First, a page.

"They say love is blind. I say the same of photography," he says, suggesting the love of the art blinds you to many a problem. "I've been so much into it that I've never bothered where I've been and what I'm doing."

What are the main subjects he prefers to work on? Lifestyle, beauty of the place and landscapes, and places of historical importance are his priorities. "I prefer rural settings... places that depict that the real Indian culture is there."

Would he agree with the view that India is still a very under-photographed place?

"There's much to be done. In the meantime, we are also losing our photography heritage. Abroad, they have better collections (of early Indian photographs) than we ourselves have of India. In Mahabalipuriam for instance, in 1870s, there was an artist who has come and painted the place. But these works are not in India, but in a museum in London. Why not have similar museums collecting work here too?"

Of late, V B Anand says he's beginning to feel comfortable with digital photography. Says he: "Working with film involves a lot of constraints. Now, one feels (a sense of freedom). If you had ten rolls, you needed to think of 360 photographs. Now, if I go to any event, I take a thousand or twelve hundred pictures."

How does he store all this? On five cards that store a total of 3.5 GB of digital photos! Once each is filled, he downloads the pics to his laptop and then starts again!

When asked about his preferred camera, he shoots back without hesitation: "Nikon". His wife has been his strong supporter in his pictoral mission, says V B Anand, and she has also accompanied him on his travels.

His dad V K Rao died in 1990. He started in the career with still photograph for the then influential world of the movies. Then he left that and launched a portrait studio in Mylapore, Chennai, in 1959.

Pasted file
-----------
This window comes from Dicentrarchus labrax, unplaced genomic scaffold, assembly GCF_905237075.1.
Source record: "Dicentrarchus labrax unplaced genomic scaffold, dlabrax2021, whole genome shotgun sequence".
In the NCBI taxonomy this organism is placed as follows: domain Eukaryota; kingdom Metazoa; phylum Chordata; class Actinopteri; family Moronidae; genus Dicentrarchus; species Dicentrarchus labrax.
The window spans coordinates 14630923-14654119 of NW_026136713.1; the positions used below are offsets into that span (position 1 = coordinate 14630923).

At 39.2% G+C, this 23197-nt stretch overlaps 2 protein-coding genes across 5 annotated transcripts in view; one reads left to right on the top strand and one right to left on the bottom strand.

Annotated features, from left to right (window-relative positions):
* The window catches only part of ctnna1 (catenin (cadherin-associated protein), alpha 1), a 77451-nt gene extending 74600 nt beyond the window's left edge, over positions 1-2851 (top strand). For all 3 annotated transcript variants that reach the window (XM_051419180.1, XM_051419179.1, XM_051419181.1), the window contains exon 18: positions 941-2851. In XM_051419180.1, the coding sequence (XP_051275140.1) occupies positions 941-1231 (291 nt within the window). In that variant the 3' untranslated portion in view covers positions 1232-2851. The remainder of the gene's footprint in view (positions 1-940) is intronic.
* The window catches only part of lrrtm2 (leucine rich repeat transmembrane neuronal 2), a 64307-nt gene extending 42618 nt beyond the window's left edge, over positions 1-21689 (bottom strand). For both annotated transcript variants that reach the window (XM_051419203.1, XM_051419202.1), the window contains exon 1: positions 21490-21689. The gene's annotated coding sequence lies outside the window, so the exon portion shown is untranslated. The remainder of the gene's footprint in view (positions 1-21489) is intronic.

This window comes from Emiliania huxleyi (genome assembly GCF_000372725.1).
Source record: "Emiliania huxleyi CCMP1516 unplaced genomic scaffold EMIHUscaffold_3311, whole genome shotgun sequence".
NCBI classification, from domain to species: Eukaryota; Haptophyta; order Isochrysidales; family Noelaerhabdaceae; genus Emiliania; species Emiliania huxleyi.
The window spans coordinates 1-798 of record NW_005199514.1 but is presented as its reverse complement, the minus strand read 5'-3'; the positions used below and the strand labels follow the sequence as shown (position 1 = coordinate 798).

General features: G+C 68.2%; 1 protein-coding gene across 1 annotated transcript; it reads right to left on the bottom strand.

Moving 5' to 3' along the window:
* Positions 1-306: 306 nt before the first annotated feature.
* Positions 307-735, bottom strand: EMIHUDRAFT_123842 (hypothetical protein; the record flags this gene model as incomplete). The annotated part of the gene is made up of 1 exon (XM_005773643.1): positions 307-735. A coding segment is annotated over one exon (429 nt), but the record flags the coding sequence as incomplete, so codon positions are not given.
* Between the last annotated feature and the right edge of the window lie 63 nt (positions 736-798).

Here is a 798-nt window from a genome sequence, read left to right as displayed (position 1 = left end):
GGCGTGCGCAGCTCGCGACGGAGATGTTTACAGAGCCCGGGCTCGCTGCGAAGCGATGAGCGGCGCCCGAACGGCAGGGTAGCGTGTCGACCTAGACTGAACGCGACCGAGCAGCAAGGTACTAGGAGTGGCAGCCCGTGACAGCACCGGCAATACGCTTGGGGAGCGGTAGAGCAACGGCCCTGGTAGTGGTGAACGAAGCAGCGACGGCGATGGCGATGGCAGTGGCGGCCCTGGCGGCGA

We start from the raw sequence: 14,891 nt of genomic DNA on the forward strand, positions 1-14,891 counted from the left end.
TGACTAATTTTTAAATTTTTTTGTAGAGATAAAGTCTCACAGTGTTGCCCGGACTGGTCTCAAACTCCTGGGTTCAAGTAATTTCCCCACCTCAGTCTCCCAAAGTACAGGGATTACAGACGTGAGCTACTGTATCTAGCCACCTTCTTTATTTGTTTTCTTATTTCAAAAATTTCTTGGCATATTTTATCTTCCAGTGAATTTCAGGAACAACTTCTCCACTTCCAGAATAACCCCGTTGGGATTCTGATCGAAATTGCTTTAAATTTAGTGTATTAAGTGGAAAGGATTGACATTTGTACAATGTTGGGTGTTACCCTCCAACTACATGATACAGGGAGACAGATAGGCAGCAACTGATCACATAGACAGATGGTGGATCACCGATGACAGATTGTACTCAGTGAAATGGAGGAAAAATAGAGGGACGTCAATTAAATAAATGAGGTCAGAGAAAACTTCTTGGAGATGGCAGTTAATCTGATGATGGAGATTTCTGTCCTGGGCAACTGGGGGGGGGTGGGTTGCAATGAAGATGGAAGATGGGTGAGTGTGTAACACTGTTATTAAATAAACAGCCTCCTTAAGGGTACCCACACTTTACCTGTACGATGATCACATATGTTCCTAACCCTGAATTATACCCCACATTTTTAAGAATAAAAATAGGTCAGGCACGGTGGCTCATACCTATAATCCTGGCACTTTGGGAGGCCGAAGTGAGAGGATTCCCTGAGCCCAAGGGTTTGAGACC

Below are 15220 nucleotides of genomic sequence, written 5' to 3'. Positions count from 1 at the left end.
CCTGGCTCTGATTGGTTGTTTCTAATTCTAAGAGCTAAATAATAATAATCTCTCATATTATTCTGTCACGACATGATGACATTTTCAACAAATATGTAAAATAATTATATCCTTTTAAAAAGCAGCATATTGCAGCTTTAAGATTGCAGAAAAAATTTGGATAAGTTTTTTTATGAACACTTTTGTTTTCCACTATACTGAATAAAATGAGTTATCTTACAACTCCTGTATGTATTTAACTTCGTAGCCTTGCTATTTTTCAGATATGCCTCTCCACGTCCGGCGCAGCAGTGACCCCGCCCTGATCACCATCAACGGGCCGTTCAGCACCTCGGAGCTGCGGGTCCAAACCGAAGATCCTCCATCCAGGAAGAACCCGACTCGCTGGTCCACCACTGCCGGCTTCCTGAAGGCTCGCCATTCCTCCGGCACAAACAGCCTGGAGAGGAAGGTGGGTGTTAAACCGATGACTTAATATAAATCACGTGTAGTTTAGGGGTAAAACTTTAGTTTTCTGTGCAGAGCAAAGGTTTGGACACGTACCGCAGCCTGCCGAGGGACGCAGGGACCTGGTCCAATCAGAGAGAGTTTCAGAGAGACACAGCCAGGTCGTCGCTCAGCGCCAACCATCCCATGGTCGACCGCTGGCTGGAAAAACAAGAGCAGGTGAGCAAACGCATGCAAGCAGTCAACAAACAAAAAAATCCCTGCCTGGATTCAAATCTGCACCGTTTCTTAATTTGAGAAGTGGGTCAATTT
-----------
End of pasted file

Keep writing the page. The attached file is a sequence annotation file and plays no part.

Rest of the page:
"He was a pioneer of sorts and produced educational film-strips for school students. These strips were made on 35 mm film. Instead of being sildes, they were on a film-roll. Each film had differing educational content. For instance, one would explain the growth of a butterfly. Teachers would display these in schools, helping students to remember better. That was in the 'sixties and 'seventies. A manual projector with a fan cost just Rs 1200 or so then. Dad had around 70 titles on different subjects," recalls V B Anand.

His next mission? Possibly working on Indian architecture and religious themes, with the foreign educational market in mind. He's also keen to look at travel CDs. Tamil Nadu Tourism, he explains, has made eight CDs of his photographs and supplied it to travel agents across the globe.

What are the nice and not-so-nice things about being a photographer in India? "Returns (can be low). Abroad, if you take a good picture, they pay you more. In India, that doesn't happen. India has both the talent and potentiality. There's a lot of scope for the new generation. Also, a lot of good colour printing priesses are coming up, some of which have international standards," says he. V B Anand sees the lack of respect for copyrights as one issue. "People copy my photos and put it up on their websites, which in other countries would not happen," he adds.

His plans also include a coffee-table book on Goa, depicting the beauty of the place and her people. Says he, with a smile: "I feel I have contributed to promote tourism through my postcards. The same happened with Varkala, beach near Quilon in Kerala. I made postcards of the place, and started selling in Kovalam beach, which is far south. Tourists started enquiring about how to go to that place. Along with the tourists the shop-owners also went. So I have now 40 card-outlets there now, selling my postcards."

Photography is still an envied profession, he feels. It gives him time to do things he loves and travel and meet so many people. "Earlier, I visited Goa upto five times each year. I would even come on long stints, and stay for 2-3 months. Lately because I'm doing work all over India, my trips have become less," says he.

CONTACTS: 0938 1029496


Post a Comment

<< Home